How To Take Great Holiday Photographs You and Your Family Will Love
Time To Get Ready
It’s that time of year when the days are getting longer and warmer so we can think about getting the suitcases out of the attic ready for the summer hols!
Don’t forget to pack your camera too and get those important holiday photographs that will keep the memory alive.
An Accessory To Make Taking Photographs Fun
When packing your camera it’s always useful to pack a small tripod and I always take my Gorilla Pod this friendly gizmo is ideal to pack in your case as it’s flexible, small and capable of great things, to get shots in awkward places and for putting your camera on self time for a group shot you want to be in. Check out the website to see what this little monkey can do http://joby.com/gorillapod
Before You Leave Home
It doesn’t matter what camera you have, whether it’s a big DSLR or a compact point and shoot if you aren’t confident using it you’re not going to get great shots, so spend some time getting to know your camera if you haven’t already.
Pack a couple of extra compact flash memory cards or buy them at the airport, the cost of these have come down considerably in recent months. Best not to have all your images on one card so spreading across two or three makes good sense in case you lose your camera.
- Set your camera to the large file size option so you are getting maximum quality, you can make smaller if you need to on your return. You can’t make a small file bigger so start how you mean to go on.
- Check you know where your flash option is so this can be easily triggered when the occasion arises.
- Clean your lens with a soft cloth and take this with you, it’s so easy to have a greasy, sandy lens which will impair the quality of your images.
- Check you are familiar with the different shooting options. You may prefer to shoot everything on ‘auto’ or ‘A’ for aperture priority or ‘S’ for shutter priority.
- If you don’t get time to check this out before leaving home and are taking a flight this can always be done on the journey. The advantage of doing this at home is anything you aren’t sure about can be looked up and understood on You Tube, you can bet there is someone demonstrating exactly what you are looking for, just enter your camera make and model and what you would like to know, much easier than fumbling through a manual.
- Don’t forget to take your battery charger and adaptor depending on where in the world you are going.
- Two spare fully charged batteries are always worth having and carrying with you, we have all been in the position where you miss a crucial shot because your battery has expired, depending on the temperature of where you are this can happen sooner than you expect.
- Just one point worth remembering about battery power is it will expire quicker if you are a ‘chimper’ ( "chimping" frequently looking at every exposure captured on the back of the camera after exposure). Try and resist the urge to do this if your battery power is low.
Flash I always use my flash when shooting people in harsh sunlight especially with the sun behind your subject otherwise they will be in shadow so just flip up your flash option to increase the contrast.
Avoid using flash indoors if you have enough ambient light , especially for a portrait shot by the window the light is much softer and more flattering. Experiment with your flash on and off and see the difference. You may need to increase your ISO (sensitivity of your digital sensor) or if you have this setting on Auto the camera will do it for you.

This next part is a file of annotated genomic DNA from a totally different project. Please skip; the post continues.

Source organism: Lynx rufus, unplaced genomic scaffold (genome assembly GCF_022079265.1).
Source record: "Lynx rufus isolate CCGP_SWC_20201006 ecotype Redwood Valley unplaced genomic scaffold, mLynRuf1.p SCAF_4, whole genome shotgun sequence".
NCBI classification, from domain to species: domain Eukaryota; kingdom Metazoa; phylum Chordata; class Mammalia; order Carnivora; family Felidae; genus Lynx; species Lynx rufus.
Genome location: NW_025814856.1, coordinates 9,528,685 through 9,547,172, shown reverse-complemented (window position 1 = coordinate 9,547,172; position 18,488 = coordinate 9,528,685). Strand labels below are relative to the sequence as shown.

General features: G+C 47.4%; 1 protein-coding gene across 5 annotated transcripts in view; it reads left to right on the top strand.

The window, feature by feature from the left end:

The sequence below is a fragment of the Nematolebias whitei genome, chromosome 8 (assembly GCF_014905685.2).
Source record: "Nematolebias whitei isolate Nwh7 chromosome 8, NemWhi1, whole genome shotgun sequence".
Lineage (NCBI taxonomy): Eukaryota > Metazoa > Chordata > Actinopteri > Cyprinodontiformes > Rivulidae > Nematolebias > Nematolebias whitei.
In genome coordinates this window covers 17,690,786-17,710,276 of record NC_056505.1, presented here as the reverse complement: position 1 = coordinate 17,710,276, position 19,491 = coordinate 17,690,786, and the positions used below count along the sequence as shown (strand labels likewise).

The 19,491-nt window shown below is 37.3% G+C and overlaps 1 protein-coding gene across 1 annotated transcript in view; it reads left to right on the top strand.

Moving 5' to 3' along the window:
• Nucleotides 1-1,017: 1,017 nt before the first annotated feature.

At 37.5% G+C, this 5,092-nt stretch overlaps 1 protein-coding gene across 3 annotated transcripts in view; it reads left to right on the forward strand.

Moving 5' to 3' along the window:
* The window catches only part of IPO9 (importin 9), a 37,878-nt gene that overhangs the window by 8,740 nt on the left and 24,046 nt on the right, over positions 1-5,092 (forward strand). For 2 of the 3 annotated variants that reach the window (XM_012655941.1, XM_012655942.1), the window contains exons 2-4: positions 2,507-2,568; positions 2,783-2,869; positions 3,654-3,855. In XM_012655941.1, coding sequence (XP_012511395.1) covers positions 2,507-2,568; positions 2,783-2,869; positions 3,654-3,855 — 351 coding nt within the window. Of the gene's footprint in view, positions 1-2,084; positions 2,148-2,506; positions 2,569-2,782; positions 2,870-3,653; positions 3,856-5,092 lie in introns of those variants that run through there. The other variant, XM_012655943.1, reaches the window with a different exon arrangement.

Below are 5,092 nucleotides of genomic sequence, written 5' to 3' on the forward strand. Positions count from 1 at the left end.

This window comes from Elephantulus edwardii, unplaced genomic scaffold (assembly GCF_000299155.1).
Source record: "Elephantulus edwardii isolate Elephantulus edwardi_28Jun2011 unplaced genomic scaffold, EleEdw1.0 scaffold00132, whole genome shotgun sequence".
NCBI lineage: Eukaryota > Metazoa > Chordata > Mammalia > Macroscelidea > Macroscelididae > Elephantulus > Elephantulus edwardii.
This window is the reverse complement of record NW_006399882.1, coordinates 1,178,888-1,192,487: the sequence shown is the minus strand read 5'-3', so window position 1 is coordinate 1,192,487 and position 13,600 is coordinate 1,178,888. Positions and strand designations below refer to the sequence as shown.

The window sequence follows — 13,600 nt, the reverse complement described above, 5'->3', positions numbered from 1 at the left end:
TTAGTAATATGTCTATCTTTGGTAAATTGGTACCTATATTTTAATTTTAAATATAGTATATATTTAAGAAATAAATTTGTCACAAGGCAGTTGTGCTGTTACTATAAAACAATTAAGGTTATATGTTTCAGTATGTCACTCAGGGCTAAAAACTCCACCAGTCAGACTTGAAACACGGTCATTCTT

Regular readers of my newsletters will know I love my 70mm – 200mm lens as it will allow you to shoot from a distance and get great results as far as shallow depth of field is concerned, so whether it’s people or landscapes you are keen to shoot this lens is ideal. For shooting groups and in confined places you’ll need to use a lens with a wider angel so a 24mm-70mm is a safe bet. However it isn’t always practical to carry a few lenses so if you can have a 24mm – 200/300mm this one lens will do the lot but you will have to compromise on your widest aperture as you may only get f5.6 when you are using it at its maximum 200/300mm
Composition For shots that are capturing a moment you really don’t get much time to think before you shoot otherwise the moment has gone, but for shots where composition can make all the difference between a good shot and a stunning shot, just give yourself a little time. Your subject doesn’t always have to be in the centre just by moving your camera to the left or right if you have an interesting background will make a difference. You don’t have to always shoot at eye level you can crouch down, tilt the camera on the ground, hold the camera above your head, just have fun and experiment and find what works for you. For shooting landscapes the best time of day is early morning as the sun is coming up or at dusk as the sun is going down. Try over or underexposing to get a more atmospheric result.
Photography should be about capturing a moment for future reflection and to enjoy the process, don’t let it get in the way of actually enjoying a moment and absorbing it, taking a great photograph is also about knowing when not to take it.
Experiment as much as you can as this way you’ll see what works for you.
On return from your holiday download your images and back up on external hard drives too, only when you have done this clear and reformat your memory cards ready for the next time.
If you want to get the best pictures possible feel free to join us for a photography Masterclass. Create memories from your holiday to last a lifetime; investing a small amount on learning how to use your camera properly is worthwhile when you are spending so much on the holiday itself..call us on 01883 722282 to enquire or visit the Masterclass section of our website.
Bye for now!